Peeling Back The Layers I
The multi-colored image of the galactic center consists of three images taken with different telescopes that detect radiation—energy emitted as waves or particles—that we normally cannot see.
- X-ray radiation—light with higher energy than the light we can see—shows us super-hot objects at the galactic center. These include star explosions and supermassive black holes.
- Light in the near-infrared range—just beyond the visible color red—shows energetic regions where stars are forming amid hundreds of thousands of other stars.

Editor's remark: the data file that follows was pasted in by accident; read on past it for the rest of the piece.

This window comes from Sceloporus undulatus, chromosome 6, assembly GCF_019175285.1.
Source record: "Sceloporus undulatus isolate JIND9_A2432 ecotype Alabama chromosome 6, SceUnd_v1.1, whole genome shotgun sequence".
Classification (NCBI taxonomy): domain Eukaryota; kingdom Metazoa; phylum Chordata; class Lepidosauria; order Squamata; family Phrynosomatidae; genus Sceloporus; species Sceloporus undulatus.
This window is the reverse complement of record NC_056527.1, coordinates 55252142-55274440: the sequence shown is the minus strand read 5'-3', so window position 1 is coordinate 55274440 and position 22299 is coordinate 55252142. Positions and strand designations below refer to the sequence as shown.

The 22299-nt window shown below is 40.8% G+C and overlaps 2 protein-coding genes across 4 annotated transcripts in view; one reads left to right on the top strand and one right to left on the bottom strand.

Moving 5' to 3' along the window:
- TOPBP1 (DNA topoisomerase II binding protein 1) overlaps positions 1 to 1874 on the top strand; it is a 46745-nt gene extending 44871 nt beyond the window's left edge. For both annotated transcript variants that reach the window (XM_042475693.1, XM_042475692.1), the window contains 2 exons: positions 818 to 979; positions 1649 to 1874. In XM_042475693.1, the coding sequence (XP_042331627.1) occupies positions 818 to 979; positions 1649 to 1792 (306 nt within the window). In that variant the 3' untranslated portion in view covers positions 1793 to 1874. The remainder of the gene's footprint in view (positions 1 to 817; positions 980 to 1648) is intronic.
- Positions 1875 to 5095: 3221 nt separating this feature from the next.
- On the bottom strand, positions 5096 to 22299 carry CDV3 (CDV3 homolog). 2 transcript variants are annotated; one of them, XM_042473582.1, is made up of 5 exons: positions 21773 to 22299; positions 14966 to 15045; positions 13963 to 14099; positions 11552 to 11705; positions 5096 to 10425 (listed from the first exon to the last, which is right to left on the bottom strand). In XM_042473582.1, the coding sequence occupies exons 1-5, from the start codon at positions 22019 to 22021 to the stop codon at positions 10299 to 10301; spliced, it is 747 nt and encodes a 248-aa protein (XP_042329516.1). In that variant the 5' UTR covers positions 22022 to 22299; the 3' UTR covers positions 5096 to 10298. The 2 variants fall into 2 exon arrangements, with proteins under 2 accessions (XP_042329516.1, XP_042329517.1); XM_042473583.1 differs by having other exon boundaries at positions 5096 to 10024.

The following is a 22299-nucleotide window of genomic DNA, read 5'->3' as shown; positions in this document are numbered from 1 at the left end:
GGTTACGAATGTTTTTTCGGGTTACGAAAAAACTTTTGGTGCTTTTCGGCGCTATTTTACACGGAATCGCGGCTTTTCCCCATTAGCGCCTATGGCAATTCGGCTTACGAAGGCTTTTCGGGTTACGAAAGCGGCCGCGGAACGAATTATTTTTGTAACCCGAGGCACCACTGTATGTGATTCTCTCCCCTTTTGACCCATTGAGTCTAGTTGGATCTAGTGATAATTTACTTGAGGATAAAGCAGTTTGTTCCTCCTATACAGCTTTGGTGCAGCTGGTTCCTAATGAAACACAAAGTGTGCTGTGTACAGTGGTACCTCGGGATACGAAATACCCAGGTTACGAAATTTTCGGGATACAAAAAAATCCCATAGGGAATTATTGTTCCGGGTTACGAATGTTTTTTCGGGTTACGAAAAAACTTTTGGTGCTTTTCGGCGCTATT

- Infrared light has less energy than visible light and shows us cold objects, such as the nebulae that will form future stars.
Clouds of dust and gas partially block our view of our galaxy's center, but other types of radiation penetrate this “cosmic crud”. Telescopes that detect X-rays and infrared radiation give us a more complete view.